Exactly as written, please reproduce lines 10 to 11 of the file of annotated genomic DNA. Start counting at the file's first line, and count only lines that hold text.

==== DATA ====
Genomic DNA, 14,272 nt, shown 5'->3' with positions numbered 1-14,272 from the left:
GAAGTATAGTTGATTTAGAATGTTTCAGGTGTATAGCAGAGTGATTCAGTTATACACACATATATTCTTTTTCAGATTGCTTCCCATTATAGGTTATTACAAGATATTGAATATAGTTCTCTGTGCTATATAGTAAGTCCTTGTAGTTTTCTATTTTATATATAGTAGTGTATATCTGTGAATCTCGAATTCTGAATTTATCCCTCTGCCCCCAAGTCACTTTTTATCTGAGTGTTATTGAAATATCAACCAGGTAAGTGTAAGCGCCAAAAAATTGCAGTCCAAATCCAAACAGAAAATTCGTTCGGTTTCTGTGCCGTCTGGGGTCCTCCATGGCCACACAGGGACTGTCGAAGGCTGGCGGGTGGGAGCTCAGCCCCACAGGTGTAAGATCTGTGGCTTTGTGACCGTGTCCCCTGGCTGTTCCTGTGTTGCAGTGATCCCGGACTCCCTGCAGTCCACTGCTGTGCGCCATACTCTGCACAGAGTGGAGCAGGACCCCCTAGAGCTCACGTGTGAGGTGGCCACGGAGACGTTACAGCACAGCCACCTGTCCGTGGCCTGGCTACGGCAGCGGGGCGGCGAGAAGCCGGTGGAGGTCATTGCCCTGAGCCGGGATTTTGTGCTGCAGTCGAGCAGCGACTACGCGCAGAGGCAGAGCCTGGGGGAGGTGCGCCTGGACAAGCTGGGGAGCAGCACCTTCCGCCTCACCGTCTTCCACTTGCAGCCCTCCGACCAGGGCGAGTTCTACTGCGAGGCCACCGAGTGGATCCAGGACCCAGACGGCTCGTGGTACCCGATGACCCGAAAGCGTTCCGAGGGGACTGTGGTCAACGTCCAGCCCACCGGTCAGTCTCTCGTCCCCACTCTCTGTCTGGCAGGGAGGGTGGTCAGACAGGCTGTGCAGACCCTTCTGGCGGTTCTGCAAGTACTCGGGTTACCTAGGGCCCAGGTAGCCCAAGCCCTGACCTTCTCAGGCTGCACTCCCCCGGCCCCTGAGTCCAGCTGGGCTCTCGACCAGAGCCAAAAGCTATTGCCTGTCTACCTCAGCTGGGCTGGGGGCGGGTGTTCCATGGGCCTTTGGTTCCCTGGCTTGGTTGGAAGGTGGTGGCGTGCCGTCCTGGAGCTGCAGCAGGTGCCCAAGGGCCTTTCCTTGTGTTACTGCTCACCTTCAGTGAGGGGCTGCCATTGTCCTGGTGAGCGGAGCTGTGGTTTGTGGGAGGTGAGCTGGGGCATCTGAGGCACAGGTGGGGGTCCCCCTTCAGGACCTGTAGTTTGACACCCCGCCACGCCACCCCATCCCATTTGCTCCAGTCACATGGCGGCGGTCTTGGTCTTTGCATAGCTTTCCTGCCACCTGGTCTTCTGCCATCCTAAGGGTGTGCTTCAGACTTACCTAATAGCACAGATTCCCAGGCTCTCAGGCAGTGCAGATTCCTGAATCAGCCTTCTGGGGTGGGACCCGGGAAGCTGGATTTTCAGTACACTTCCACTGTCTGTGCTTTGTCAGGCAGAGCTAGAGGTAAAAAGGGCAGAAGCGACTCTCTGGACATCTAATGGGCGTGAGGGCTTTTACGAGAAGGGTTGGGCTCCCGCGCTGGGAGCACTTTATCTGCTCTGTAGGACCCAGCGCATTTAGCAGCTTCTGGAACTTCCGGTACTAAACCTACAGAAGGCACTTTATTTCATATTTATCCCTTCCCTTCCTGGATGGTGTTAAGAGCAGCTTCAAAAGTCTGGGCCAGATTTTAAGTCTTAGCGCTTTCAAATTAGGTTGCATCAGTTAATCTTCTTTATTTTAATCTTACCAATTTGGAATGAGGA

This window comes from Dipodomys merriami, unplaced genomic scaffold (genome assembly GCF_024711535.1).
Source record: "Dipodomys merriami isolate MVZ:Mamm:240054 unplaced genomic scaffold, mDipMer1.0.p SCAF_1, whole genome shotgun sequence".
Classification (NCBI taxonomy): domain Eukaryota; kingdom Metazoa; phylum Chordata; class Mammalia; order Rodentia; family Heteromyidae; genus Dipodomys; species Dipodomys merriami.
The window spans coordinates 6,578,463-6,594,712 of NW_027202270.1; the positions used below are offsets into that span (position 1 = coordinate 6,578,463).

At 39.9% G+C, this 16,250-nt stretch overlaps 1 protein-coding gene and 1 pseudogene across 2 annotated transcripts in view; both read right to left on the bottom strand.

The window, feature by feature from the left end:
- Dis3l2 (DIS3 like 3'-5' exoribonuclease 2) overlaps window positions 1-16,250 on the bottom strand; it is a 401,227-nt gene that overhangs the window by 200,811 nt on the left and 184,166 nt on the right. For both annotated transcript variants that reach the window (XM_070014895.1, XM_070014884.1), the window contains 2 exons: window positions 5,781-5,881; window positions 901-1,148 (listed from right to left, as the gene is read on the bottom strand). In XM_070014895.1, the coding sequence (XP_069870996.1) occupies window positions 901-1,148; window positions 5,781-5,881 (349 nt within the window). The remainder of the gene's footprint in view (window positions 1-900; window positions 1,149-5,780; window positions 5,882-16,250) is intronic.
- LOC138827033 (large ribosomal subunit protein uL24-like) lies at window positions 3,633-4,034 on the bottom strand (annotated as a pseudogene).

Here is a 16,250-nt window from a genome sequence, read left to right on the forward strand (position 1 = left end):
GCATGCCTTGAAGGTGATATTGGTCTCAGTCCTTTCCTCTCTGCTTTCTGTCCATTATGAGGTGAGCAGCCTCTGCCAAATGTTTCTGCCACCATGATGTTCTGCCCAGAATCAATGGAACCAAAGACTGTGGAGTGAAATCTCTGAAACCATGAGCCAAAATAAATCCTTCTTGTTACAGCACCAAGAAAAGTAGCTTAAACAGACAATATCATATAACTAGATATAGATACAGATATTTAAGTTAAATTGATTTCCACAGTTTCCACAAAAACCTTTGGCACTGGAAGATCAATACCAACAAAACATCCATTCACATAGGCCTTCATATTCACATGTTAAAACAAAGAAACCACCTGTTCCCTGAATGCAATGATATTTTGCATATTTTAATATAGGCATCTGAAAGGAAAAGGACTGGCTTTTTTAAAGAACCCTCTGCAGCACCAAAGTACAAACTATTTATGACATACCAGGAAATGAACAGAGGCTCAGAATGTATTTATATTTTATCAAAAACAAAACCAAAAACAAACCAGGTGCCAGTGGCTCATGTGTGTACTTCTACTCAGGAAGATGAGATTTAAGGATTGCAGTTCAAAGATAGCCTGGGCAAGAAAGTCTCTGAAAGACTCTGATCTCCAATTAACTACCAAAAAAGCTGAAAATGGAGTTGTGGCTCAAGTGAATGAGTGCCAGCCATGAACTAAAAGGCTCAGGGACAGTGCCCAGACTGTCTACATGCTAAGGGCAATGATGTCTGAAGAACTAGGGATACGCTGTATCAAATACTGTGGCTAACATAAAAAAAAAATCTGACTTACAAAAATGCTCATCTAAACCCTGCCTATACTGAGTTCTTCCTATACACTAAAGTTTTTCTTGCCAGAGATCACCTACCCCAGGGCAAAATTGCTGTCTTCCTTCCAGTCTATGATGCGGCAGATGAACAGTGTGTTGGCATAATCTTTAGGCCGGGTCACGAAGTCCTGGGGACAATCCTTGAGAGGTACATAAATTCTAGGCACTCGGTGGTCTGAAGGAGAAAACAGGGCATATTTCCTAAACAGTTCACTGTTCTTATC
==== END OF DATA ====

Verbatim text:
- LOC138827033 (large ribosomal subunit protein uL24-like) lies at window positions 3,633-4,034 on the bottom strand (annotated as a pseudogene).

Here is a 16,250-nt window from a genome sequence, read left to right on the forward strand (position 1 = left end):